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shipping weed from colorado

Of course, the US government won’t make mailing weed products easy. First, to ship hemp or hemp products through the USPS, mailers must fill out a form confirming they are sending hemp and only hemp. Lying on the self-certification statement could subject the mailer to federal perjury laws.

As first reported by Kight on Cannabis, the USPS “quietly released” the memo earlier this month. The letter cites the 2014 and 2018 Farm Bills, which federally permitted and expanded hemp cultivation throughout the US in states that legalized weed. The guidelines state the USPS will only handle cannabis products made from hemp that contains less than 0.3 percent THC.
Cannabis has been legal to varying degrees at the state levels since the 1990s, when California first approved medical cannabis. But even after Colorado and Washington state launched America’s first recreational or adult-use cannabis sales, the USPS forbade mailing any cannabis products through the postal system in accordance with federal law.

Hemp is a form of cannabis that contains negligible amounts of THC, so it won’t get anyone buzzed. In recent years, its cultivation has grown popular in the US for extracting CBD, a non-intoxicating compound with medicinal properties.
New guidelines from the US Postal Service reveal the federal agency will now ship and deliver some cannabis products. Specifically, hemp products.
Related: The World’s Shittiest Blunts
New guidelines from the USPS reveal that the federal agency will now ship and deliver hemp. But you still should think twice before sending some dank to your buddy out in South Dakota.
Second, only licensed industrial hemp producers can mail hemp products. So, think twice before sending some dank shatter hash to your buddy out in South Dakota.

Despite the USPS’s ban, people kept sending weed through the postal system. In 2017, the agency discovered over 900 packages containing weed in Colorado alone.

New guidelines from the USPS reveal that the federal agency will now ship and deliver hemp. But you still should think twice before sending some dank to your buddy out in South Dakota.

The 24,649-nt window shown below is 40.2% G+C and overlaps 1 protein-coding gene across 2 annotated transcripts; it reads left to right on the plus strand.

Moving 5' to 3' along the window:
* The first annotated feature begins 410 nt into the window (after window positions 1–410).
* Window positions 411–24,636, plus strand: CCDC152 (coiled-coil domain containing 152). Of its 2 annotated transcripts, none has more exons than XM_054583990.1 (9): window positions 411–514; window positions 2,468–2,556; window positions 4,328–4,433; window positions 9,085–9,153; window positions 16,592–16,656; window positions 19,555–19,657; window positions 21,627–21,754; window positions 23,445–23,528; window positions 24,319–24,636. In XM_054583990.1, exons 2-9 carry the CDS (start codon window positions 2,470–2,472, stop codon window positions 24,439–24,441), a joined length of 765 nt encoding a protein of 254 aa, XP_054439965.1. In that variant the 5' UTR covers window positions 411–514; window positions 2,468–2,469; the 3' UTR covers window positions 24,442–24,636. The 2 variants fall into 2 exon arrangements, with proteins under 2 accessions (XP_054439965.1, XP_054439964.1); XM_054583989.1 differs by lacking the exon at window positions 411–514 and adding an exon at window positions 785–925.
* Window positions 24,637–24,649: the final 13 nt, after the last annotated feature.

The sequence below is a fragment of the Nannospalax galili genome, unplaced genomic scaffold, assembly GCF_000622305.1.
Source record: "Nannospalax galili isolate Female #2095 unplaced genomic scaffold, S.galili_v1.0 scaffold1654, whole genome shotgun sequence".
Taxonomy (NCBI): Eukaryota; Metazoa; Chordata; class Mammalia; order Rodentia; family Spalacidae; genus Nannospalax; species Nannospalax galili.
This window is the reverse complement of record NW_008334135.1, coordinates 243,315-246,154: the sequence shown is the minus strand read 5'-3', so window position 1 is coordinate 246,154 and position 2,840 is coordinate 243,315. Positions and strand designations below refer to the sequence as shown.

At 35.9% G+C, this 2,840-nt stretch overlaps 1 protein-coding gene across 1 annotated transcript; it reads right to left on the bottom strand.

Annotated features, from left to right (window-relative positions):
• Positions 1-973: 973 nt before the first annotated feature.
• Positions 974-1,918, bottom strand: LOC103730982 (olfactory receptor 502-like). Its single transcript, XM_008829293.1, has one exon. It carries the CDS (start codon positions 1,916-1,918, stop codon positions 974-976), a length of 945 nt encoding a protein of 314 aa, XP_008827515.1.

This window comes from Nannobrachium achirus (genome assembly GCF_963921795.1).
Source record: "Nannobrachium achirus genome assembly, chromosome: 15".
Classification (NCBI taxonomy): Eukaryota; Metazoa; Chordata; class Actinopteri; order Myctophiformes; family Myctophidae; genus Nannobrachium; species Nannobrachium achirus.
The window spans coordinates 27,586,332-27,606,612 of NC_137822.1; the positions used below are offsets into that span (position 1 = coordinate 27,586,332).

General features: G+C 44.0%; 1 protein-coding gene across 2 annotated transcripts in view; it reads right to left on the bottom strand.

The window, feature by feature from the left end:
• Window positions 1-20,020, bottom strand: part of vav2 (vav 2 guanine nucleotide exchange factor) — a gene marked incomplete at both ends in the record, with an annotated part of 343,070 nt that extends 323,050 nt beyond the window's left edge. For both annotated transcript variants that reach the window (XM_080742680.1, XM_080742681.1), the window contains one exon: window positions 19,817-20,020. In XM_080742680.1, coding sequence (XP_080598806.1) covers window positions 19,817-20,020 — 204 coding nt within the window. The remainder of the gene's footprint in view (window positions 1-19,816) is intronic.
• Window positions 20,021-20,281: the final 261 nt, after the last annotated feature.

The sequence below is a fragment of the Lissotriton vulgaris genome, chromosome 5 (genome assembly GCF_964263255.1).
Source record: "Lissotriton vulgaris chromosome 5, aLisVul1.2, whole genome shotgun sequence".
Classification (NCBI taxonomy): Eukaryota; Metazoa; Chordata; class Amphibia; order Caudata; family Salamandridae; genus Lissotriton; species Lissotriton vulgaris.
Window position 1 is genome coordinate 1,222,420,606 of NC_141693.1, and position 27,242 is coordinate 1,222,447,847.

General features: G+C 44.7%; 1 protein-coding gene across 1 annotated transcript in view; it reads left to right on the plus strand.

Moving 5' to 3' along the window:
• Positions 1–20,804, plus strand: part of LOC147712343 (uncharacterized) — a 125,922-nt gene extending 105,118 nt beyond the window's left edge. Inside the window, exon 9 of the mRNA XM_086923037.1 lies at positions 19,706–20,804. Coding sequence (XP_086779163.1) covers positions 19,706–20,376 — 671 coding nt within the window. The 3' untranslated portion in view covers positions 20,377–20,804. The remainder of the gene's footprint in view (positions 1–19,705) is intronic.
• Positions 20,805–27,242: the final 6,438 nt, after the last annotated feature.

Shipping weed from colorado

The independent voice of Denver since 1977

These figures are similar to ones obtained by Denver7 for a January report about mailing marijuana. The station noted that the U.S. postal inspectors took more than a year to respond to its Freedom of Information Act request for data. The digits it finally received are higher than the RMHIDTA’s for 2012, 2013 and 2014, but a bit lower in 2015 and 2016.
Our 2015 piece drew from an ABC7 Chicago piece with this screaming headline: “MAILING MARIJUANA: OFFICIALS REPORT SPIKE IN POT-LADEN PACKAGES.” The report included an interview with Gorman and figures from one of the RMHIDTA’s regular sky-is-falling jeremiads against marijuana legalization.

At the time of its 2015 report, ABC7 Chicago noted that the U.S. Postal Service was handling more than 155 billion pieces of mail per annum, with a billion-plus going through Chicago.
How many of them originated in Colorado? ABC7 didn’t have those figures, but it did quote RMHIDTA info suggesting that “the amount of intercepted mail containing Colorado marijuana destined for other states has increased over 2,000 times from 2010-2014.”
“”The Legalization of Marijuana: The Impact, Volume 5, October 2017,” the latest RMHIDTA salvo, maintains that the problem has only worsened since then. According to its figures, sourced to the United States Postal Inspection Service, authorities seized 854 parcels mailed from Colorado to another state in 2016, the most recent year for which stats were available. That represents nearly a 32 percent increase over 2015, when 581 pot parcels were seized.
Of that total, just shy of 8,000 packages containing marijuana were seized in 2014; they cumulatively contained approximately 40,000 pounds of cannabis or cannabis-related products.

Smuggling edibles through the airport or mailing them isn’t very hard if done in small amounts, so it comes down to when you want them to arrive and what you’re more comfortable with. Much to the chagrin of the United States Postal Service, TSA and some square readers, I’ve already told a couple of Stoner inquisitors how easy it is to send edibles through the mail or get them through TSA (which generally doesn’t give a shit), and you can find both guides on westword.com. Mailing is very easy, and probably the safer option if you have a willing participant to receive it. Just don’t use your real return address — and don’t be lazy about the packaging: Make it discreet.

More than two years later, figures from a pair of recent analyses maintain that hundreds more pot-packed parcels are being intercepted than in previous years, even as our Ask a Stoner columnist suggests that successfully mailing pot edibles out of state is still a snap if proper precautions are taken.

In "Mailing Marijuana Out of Colorado: How Likely Are You to Get Caught?," published circa November 2015, the Rocky Mountain High Intensity Drug Trafficking Area's Tom Gorman estimated that 90 percent of illegally shipped cannabis packages weren't being found by postal inspectors. More than two years later, figures…